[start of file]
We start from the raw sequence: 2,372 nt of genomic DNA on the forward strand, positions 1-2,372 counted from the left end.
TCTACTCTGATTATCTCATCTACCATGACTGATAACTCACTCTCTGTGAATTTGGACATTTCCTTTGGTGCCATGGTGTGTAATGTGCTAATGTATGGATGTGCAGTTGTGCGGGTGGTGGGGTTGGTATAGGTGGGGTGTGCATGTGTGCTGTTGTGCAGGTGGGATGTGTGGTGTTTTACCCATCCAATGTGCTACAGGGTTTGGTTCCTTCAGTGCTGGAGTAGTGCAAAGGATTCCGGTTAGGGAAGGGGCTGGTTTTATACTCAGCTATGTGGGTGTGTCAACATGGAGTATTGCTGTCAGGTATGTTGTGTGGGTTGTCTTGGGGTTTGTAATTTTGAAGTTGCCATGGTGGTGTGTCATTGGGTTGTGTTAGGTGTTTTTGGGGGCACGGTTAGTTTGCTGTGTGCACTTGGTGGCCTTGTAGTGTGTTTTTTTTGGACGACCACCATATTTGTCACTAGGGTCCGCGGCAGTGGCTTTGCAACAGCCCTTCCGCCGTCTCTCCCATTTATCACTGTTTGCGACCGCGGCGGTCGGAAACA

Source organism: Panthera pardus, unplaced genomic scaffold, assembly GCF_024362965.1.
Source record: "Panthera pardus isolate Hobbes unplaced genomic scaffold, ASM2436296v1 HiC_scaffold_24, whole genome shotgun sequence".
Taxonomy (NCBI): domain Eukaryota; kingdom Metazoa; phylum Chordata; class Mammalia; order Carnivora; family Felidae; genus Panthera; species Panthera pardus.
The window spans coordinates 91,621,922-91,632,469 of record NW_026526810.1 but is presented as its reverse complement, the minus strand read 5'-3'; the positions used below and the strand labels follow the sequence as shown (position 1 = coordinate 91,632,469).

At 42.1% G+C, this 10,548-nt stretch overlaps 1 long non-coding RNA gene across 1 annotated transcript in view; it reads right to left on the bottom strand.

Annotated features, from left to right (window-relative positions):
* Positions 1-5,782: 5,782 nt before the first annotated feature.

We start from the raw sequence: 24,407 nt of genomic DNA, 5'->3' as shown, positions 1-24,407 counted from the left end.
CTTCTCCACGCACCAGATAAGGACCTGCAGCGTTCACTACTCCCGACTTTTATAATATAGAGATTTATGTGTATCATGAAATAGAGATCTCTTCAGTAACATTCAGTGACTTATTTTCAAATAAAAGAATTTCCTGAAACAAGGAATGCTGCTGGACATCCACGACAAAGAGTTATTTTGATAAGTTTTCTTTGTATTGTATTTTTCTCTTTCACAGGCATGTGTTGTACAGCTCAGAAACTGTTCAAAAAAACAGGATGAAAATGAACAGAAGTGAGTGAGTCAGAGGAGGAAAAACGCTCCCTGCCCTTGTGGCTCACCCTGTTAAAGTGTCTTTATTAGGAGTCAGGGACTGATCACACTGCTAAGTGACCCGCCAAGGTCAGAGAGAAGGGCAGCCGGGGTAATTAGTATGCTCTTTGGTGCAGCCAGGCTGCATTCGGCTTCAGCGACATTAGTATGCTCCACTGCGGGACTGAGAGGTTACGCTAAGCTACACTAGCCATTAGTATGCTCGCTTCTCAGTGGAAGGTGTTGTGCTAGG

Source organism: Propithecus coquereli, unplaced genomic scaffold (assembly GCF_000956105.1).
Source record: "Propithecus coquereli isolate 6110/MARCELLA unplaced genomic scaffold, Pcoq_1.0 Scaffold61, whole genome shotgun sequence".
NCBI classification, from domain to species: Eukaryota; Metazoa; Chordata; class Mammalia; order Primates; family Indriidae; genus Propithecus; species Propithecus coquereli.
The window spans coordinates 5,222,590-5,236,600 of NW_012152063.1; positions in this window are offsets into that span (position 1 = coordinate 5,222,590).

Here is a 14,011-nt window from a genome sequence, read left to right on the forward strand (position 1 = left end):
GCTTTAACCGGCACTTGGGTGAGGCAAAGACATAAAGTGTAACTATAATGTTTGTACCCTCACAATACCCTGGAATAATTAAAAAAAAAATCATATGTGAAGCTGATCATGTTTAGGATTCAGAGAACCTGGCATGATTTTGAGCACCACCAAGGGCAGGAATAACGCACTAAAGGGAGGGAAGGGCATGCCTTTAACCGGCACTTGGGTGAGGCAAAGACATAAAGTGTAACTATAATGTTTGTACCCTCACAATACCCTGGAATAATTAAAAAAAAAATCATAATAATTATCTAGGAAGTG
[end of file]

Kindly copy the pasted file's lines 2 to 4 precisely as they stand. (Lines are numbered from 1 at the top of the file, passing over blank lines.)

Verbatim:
TCTACTCTGATTATCTCATCTACCATGACTGATAACTCACTCTCTGTGAATTTGGACATTTCCTTTGGTGCCATGGTGTGTAATGTGCTAATGTATGGATGTGCAGTTGTGCGGGTGGTGGGGTTGGTATAGGTGGGGTGTGCATGTGTGCTGTTGTGCAGGTGGGATGTGTGGTGTTTTACCCATCCAATGTGCTACAGGGTTTGGTTCCTTCAGTGCTGGAGTAGTGCAAAGGATTCCGGTTAGGGAAGGGGCTGGTTTTATACTCAGCTATGTGGGTGTGTCAACATGGAGTATTGCTGTCAGGTATGTTGTGTGGGTTGTCTTGGGGTTTGTAATTTTGAAGTTGCCATGGTGGTGTGTCATTGGGTTGTGTTAGGTGTTTTTGGGGGCACGGTTAGTTTGCTGTGTGCACTTGGTGGCCTTGTAGTGTGTTTTTTTTGGACGACCACCATATTTGTCACTAGGGTCCGCGGCAGTGGCTTTGCAACAGCCCTTCCGCCGTCTCTCCCATTTATCACTGTTTGCGACCGCGGCGGTCGGAAACA

Source organism: Panthera pardus, unplaced genomic scaffold, assembly GCF_024362965.1.
Source record: "Panthera pardus isolate Hobbes unplaced genomic scaffold, ASM2436296v1 HiC_scaffold_24, whole genome shotgun sequence".